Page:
The Lawyer Asia Pacific 150 is the only research report to provide a ranking of the top 100 independent local firms and top 50 global firms in the region. The report offers critical review of some of the fastest growing firms and their strategies, a country-by-country guide to leading legal advisers and legal services market trends, plus exclusive insight into the current business development opportunities in the Asia Pacific. Read more
This year, The Lawyer’s annual ranking of the largest UK law firms by turnover is available as an interactive, digital benchmarking tool. For the first time this will allow you to manipulate each data set against the metrics of your choice.
The Lord Chancellor's Department (LCD) is insisting that US company EDS' contract to install IT case management systems in all civil and Crown courts is safe, despite the recent bust-up over the tender to supply the £170m Libra system in magistrates' courts.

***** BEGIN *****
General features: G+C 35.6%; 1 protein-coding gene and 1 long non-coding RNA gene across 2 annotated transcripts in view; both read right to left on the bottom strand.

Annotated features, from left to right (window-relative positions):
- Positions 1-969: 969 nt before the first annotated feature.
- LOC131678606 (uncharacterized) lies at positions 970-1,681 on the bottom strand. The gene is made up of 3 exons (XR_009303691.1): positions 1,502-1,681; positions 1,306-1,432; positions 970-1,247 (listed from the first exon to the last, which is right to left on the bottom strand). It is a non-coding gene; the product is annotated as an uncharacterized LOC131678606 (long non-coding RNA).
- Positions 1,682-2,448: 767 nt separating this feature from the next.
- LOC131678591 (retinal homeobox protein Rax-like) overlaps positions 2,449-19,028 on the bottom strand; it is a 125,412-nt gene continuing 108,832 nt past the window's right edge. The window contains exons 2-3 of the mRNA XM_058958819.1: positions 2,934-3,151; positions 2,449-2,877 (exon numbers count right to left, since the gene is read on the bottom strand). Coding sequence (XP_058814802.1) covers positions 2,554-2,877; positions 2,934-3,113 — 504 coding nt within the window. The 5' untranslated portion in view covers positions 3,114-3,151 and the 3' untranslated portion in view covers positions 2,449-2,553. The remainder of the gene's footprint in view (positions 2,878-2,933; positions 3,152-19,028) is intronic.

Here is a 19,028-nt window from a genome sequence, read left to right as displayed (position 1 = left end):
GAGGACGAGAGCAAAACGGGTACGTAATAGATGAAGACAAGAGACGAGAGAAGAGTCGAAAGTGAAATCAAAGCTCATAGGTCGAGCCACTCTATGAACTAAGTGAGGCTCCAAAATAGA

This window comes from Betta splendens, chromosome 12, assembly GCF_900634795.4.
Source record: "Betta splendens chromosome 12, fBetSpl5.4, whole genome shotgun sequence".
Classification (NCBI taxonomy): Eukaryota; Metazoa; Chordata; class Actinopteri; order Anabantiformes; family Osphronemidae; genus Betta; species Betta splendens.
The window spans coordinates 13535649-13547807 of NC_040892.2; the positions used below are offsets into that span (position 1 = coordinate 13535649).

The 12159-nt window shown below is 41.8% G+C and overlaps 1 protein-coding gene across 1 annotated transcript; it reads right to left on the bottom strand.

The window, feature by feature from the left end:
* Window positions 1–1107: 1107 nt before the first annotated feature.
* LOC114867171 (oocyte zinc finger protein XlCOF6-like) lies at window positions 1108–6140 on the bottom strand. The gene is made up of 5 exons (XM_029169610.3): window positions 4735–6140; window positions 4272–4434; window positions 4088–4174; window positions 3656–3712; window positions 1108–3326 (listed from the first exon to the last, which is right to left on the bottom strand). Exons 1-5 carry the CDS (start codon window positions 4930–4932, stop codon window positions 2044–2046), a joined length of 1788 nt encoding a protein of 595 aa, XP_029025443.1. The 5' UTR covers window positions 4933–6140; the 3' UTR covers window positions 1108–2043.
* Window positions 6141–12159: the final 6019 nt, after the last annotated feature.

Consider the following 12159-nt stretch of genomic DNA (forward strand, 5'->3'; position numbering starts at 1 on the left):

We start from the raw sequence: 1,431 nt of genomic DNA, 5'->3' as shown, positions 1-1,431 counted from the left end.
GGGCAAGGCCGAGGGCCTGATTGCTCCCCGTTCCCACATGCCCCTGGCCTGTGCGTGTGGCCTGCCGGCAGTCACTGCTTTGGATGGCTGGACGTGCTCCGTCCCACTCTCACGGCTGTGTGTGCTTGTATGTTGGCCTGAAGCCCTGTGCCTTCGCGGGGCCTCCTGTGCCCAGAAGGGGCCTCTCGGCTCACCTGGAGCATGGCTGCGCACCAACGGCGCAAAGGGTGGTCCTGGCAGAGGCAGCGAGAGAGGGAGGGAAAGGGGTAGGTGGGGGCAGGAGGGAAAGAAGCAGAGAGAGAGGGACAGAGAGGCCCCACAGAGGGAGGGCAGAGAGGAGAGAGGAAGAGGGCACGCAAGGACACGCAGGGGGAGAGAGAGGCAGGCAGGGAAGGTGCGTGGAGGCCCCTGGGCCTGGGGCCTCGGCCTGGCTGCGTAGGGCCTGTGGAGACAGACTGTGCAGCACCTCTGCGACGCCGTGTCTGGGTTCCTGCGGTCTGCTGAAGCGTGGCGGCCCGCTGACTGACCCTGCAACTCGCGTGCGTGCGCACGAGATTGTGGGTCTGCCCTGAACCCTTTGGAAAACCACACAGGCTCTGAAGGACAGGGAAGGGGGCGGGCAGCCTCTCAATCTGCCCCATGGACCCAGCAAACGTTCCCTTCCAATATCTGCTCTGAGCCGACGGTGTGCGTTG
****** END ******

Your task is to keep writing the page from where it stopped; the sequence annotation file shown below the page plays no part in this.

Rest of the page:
Last week it emerged that EDS had complained to the LCD over the impending award of the Libra contract to rival company ICL. In a letter, leaked to magazine Computer Weekly, EDS claimed it had been forced to withdraw its bid when the LCD told it, only 27 days before the deadline, that the core of its proposal was unacceptable.
Reports of friction between the two sides will lead to concern over the state of EDS's contract to install computers in the civil and Crown courts.
In June, The Lawyer revealed that the IT systems needed to underpin Lord Woolf's reforms would not be ready by their 1 April deadline.
But a spokesman for the LCD said: "There is no overlap between the two contracts."
A spokeswoman for EDS said: "It is incorrect to say that we have lodged a formal complaint. Our relationship with the LCD remains very good."
Last week, the Law Society voiced concern over the IT timetable for the Woolf reforms, as did Beachcroft Stanleys senior partner Lord Hunt.